Well represented every year at the Senior Bowl, Florida State seniors have taken advantage of this week as present NFLers like Javon Walker and Tommy Polley played lights out in Mobile which enhanced their draft positioning; will receiver Talman Gardner continue that trend? A bit of an enigma, Gardner is a physical specimen that looks like a man amongst boys either running away from opponents down the field or just plain out muscling them for the football in a crowd. Unfortunately he also has a penchant to drop the easy throw (as he did in the Sugar Bowl) or too disappear for long stretches. Three consistent days of productive practice could move Gardner into the draft's first sixty choices next April.

This time of year the phrase "size/speed" is commonplace as many are literally measured by fractions of Michael Haynes an inch or tenths of a second. Such is the case for Michael Haynes, a defensive end that has terrorized quarterbacks for the Penn State Nittany Lions since he was a sophomore. Haynes impact on the game is apparent, as is his 6-foot 2-inch frame, which draws the concern of scouts who feel he may not have the size to stand up against the run at the next level. If Haynes holds his own against a talented group of offensive tackles in the coming days he stands a chance of sliding into the first round.

Last year small school cornerbacks Roosevelt Williams of Tuskegee and Joe Jefferson of Western Kentucky proved their talents during Senior Bowl week by competently competing against eight receivers selected during the first day of the 2002 draft. How ironic is it that once again the top prospects from the little known programs are a pair of defensive backs and one was Williams' college teammate?

Tuskegee's Drayton Florence is another terrific cover corner with raw physical skills coaches can't wait to mold. Like his former college teammate Florence end up as a third round selection if he shows well in Mobile.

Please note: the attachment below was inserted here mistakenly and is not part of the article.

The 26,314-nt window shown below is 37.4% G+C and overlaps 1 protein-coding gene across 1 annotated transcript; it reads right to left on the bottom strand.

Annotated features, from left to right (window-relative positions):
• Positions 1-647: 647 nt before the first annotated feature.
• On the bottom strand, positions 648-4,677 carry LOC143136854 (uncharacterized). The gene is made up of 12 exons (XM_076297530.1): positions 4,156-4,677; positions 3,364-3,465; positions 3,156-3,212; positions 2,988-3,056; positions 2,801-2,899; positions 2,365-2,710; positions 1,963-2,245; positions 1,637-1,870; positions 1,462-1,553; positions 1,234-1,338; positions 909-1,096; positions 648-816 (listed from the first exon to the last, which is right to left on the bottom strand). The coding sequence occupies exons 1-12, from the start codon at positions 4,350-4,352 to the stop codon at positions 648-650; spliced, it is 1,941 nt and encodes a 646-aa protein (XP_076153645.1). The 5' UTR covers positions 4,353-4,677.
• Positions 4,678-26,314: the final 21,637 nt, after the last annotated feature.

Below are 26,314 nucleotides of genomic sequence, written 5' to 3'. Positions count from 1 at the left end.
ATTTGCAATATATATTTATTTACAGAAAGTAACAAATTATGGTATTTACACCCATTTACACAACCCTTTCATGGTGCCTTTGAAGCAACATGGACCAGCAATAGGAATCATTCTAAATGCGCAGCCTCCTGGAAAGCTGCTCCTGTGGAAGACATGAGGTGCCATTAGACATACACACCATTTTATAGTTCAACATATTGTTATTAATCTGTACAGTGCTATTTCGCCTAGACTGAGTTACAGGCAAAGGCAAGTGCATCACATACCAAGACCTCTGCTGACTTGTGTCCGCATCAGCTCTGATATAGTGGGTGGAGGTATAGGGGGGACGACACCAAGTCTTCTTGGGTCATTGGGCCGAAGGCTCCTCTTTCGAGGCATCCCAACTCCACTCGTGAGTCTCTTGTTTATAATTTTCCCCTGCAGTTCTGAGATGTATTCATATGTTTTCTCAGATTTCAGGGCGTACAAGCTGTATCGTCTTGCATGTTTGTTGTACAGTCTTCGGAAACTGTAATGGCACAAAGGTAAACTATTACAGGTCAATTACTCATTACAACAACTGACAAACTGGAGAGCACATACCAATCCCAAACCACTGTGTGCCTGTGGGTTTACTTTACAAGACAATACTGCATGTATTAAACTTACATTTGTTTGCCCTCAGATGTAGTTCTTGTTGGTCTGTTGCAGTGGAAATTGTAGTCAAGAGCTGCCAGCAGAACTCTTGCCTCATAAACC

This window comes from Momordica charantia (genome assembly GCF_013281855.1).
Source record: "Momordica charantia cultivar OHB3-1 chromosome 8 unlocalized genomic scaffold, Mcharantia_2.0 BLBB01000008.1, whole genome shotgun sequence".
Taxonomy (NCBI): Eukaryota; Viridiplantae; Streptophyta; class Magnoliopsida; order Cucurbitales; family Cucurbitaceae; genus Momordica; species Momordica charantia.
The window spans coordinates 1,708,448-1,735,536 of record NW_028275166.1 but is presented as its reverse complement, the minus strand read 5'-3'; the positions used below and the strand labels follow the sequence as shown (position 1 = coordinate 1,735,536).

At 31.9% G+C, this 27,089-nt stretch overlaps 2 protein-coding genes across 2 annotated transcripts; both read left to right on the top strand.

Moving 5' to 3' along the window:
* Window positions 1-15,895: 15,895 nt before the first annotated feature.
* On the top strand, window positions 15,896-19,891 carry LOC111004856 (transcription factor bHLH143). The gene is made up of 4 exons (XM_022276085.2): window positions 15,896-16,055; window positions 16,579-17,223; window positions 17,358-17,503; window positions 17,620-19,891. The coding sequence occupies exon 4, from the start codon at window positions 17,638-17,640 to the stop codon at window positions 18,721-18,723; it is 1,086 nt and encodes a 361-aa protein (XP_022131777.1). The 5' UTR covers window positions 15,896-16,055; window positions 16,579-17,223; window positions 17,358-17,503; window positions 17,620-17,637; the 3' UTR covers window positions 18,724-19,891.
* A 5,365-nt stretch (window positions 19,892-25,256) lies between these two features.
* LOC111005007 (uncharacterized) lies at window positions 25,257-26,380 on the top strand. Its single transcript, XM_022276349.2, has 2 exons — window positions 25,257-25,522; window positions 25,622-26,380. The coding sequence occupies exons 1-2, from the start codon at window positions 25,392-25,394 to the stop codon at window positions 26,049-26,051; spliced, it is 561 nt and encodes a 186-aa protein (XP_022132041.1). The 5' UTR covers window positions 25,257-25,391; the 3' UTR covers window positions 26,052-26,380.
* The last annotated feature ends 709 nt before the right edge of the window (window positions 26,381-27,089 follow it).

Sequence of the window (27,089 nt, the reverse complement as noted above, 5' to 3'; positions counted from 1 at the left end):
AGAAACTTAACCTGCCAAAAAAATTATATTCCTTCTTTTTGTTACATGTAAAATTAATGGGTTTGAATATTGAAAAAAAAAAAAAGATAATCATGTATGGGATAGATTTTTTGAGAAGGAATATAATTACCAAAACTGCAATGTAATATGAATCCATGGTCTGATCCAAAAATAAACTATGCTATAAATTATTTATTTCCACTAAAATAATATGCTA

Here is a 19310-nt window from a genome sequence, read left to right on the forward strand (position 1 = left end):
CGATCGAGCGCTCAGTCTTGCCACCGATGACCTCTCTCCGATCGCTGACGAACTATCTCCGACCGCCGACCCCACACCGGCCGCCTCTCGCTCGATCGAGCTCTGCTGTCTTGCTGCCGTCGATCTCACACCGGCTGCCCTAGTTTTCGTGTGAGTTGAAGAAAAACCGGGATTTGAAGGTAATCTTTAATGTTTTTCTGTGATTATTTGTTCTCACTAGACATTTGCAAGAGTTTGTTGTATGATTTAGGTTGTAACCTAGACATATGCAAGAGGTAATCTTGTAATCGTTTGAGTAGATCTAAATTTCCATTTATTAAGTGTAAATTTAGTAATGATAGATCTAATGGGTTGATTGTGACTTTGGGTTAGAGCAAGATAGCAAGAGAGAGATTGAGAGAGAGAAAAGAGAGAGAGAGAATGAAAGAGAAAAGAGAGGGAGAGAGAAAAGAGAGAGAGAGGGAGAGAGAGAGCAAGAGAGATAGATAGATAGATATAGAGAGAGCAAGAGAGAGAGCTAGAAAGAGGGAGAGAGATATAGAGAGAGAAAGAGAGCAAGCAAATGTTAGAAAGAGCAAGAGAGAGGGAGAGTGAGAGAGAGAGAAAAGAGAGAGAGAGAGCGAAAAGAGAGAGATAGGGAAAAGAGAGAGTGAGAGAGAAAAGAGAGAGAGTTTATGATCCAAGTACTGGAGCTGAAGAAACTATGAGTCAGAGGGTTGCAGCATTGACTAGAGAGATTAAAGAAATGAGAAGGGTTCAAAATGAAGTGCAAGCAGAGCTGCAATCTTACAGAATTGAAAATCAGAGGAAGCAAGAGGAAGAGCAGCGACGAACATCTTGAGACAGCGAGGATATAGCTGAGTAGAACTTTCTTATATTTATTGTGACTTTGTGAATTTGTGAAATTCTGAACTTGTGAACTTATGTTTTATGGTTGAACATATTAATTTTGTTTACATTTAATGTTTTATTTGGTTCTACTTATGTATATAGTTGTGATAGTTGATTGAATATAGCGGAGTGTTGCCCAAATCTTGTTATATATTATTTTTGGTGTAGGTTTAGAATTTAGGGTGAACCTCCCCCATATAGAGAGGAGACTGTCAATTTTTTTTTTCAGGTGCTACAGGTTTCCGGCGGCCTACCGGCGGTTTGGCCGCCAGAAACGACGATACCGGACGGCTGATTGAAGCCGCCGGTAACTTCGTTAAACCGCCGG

Safety Rashean Mathis has been a terrific player for the Bethune Cookman Wildcats three years running and was given the Buck Buchanan Award in 2002 as the top defensive player in Division I-AA. A game impacting centerfielder with cornerback-type cover skills, expect Mathis to be used a both corner and safety next week as scouts want to test his versatility. Should he successfully carry out his duties the end reward could be a calling of his name in the middle of the draft's second frame.

It should be an exciting week with the usual surprises and disappointments from more than 100 NFL hopefuls that will fill the fields for practice twice a day. Whatever the end result the impact will surely be felt in three months.

*Starting Sunday evening the TFY Draft Preview will be posting reports several times daily from Senior Bowl week.  Our subscribers will have full advantage of a scouting database in which we will track the progress of prospects from Monday's weigh-in through Thursday afternoons practice.  Also included will be NFL team reports and and notes from around Mobile at least twice a day.  As a result we may be a little slow, actually very slow, in responding to your questions on the message board so please bare with us.